While The Inconvenience may not be the heavenly city of myth, it may figure as an important conduit toward universal transcendence. It is important to note that throughout the novel the Chums have access to, yet exist on different plane than all of the other characters and may indeed answer to the “highest of callings.” It is also significant that prior to being taken aloft, Prance sheds all of his Western identifiers. Not only does he again pass as another ethnicity (this time a Japanese spy, which is also treated comically ), but he acknowledges that his ties to the British army have been severed: “There may not be a ‘mission’ anymore” (787). Which is why, upon rapture, he is referred to by the narrator simply as “Dwight Prance,” losing his military rank that connected him to the imperial project.
Once Prance joins the Chums of Chance aboard the “skyborne town,” he is not heard from again in the novel. For Kit, transcendence is neither in Central Asia nor aboard the Chums’ dirigible that flies “toward grace” (1085). The multiple references to Colorado throughout his pilgrimage suggest that he may find it elsewhere, perhaps in the more volatile parts of America where anarchist uprisings are afoot. In his later travels Kit encounters several places that remind him of Colorado and Central Asia, and although he strays briefly from “the right piece of trail” (1074) while working as a bomber engineer and pilot in Italy, he eventually takes up the road and the strannik lifestyle again for good.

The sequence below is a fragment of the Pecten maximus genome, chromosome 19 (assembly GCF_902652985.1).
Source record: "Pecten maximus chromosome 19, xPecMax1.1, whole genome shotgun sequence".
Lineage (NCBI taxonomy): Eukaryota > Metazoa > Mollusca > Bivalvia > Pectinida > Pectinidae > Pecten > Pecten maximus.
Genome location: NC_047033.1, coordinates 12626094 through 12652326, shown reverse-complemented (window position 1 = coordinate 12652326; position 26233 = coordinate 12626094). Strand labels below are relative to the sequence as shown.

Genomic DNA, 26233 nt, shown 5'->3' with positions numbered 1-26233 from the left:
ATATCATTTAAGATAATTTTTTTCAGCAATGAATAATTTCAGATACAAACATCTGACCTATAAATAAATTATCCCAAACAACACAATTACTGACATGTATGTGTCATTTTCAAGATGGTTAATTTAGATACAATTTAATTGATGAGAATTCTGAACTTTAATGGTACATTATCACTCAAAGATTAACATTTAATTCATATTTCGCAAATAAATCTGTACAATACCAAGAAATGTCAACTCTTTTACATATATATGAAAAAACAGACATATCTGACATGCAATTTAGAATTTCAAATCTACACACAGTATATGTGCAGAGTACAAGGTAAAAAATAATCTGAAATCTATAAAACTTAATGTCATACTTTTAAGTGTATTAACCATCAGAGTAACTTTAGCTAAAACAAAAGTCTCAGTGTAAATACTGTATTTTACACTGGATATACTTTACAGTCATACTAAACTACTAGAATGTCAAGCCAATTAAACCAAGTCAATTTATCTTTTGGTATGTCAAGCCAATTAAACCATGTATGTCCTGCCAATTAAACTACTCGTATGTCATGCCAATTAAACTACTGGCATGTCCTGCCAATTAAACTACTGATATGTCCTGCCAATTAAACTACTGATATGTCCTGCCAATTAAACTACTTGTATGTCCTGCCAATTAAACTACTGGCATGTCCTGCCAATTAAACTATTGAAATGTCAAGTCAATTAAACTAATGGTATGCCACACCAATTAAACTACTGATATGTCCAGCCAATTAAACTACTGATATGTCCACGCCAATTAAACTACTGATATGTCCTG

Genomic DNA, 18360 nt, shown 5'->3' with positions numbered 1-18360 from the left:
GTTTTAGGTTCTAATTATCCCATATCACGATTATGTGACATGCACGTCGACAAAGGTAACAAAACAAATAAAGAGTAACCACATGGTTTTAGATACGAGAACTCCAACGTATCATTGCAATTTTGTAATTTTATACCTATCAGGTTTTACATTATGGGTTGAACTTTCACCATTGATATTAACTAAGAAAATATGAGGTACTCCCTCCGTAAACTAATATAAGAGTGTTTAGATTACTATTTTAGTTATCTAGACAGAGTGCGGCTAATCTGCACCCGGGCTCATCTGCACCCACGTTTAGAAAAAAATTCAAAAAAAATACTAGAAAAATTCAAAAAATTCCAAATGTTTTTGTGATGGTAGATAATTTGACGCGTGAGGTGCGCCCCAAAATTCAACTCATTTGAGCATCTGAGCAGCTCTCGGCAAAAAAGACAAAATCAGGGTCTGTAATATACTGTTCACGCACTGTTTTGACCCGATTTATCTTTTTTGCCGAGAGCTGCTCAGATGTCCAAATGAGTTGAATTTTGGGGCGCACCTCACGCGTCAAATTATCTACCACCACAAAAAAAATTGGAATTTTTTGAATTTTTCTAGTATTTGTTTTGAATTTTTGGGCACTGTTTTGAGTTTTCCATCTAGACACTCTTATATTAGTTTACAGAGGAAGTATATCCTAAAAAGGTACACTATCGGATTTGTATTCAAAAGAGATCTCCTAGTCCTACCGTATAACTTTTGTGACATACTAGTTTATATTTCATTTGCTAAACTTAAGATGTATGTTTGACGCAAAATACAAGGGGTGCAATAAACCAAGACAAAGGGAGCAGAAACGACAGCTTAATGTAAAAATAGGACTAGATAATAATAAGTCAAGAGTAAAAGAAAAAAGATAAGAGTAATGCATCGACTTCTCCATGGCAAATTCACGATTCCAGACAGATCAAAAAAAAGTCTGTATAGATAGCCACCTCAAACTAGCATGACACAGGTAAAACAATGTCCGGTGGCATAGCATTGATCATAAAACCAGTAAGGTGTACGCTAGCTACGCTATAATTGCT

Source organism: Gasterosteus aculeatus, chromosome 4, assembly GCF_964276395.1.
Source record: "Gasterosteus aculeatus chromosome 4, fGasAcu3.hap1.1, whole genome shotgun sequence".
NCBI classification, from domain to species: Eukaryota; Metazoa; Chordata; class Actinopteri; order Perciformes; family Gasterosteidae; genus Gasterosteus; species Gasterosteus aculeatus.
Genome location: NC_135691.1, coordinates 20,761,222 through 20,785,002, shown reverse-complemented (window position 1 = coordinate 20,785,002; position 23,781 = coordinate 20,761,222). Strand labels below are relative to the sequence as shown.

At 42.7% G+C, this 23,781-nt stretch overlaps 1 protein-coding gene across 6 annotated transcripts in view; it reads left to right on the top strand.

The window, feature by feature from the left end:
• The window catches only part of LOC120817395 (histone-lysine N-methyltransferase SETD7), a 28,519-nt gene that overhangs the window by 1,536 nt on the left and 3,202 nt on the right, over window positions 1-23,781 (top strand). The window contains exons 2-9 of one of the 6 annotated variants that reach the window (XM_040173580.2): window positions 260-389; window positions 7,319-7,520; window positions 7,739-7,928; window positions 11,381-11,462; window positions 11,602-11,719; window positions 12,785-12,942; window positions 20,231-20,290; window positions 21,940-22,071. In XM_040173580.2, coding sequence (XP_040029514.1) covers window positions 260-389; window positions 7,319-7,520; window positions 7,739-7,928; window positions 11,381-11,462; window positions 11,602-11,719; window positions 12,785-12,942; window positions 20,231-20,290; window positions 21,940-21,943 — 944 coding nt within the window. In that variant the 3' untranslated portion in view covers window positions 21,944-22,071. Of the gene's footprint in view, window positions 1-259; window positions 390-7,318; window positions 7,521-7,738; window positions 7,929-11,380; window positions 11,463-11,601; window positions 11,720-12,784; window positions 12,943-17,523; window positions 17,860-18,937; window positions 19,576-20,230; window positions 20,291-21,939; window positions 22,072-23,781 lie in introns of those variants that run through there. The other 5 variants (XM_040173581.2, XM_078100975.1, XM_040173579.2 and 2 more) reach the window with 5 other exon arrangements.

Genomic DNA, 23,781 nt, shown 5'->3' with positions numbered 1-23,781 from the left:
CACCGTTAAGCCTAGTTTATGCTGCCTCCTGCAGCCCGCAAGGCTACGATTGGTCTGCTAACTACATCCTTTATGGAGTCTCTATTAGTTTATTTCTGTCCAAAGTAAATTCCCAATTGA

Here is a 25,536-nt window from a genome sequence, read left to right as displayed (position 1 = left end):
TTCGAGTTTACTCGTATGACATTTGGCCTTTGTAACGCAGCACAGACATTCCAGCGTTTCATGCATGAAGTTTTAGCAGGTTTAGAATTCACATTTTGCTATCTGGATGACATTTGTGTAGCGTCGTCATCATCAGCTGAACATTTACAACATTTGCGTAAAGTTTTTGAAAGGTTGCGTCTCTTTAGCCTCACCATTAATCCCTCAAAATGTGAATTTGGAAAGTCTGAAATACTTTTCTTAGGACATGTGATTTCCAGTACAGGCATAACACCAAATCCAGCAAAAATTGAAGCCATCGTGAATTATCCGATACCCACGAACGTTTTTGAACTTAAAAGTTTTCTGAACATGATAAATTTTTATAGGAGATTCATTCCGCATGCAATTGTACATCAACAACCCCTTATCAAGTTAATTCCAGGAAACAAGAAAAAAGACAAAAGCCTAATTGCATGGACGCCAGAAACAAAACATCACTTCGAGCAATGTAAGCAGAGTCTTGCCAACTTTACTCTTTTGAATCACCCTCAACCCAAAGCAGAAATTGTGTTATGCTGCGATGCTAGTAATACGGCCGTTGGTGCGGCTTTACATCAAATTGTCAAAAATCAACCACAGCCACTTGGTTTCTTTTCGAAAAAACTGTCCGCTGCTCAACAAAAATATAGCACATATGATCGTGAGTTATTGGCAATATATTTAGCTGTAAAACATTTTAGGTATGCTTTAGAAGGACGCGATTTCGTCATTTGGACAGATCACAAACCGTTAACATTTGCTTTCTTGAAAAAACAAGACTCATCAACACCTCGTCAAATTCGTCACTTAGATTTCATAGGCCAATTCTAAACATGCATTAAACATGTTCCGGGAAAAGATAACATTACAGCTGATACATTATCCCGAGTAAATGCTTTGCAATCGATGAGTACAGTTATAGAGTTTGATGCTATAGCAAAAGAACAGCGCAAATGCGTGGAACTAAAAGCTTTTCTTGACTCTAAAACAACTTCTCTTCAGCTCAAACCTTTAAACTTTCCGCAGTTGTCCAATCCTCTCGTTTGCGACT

Before returning from Central Asia, Kit encounters Fleetwood Vibe, who is also wandering the harsh Siberian tundra. Fleetwood, too, is on a pilgrimage in search of hidden cities and an invisible railroad reported to connect Tuva to the Taklamakan. Yet Fleetwood acknowledges the fact that spiritual sites like Shambhala are inaccessible to him: “I wish it could be Shambhala that I seek. But I no longer have the right” (790). Being a member of the Vibe family, and thus marked by the ultimate destructive forces of Western imperialism and disenchantment, Fleetwood lacks the authority to seek earthly transcendence. Described as “of the opposite sign” (791) to Kit’s, Fleetwood is on a pilgrimage of inverse proportions; the goal of his journey is death, he says, and “penance is my life” (790). Fleetwood is destined to wander the taiga in search of “other cities, […] secret cities, secular counterparts to the Buddhist hidden lands, […] dense with industry” (790).
If Kit is a parody of Kim, a character seeking re-enchantment through the unmapping of empire, then Fleetwood might represent the forces of disenchantment, from those early narratives still intoxicated by the exhilaration of conquest and expansion. The two characters are more than just a conceptual model for understanding romance; their very presence signals the different forms unauthorized Western occupation assumes in spaces all over the world. McClure’s contention with all of imperial romance, and I believe Pynchon’s too, is not with its methods of disenchantment or re-enchantment, but with its abstraction of the colonized from the narrative altogether, initiating a “battle of romances, fought between competing European interests on the terrain of the Other” (McClure 8).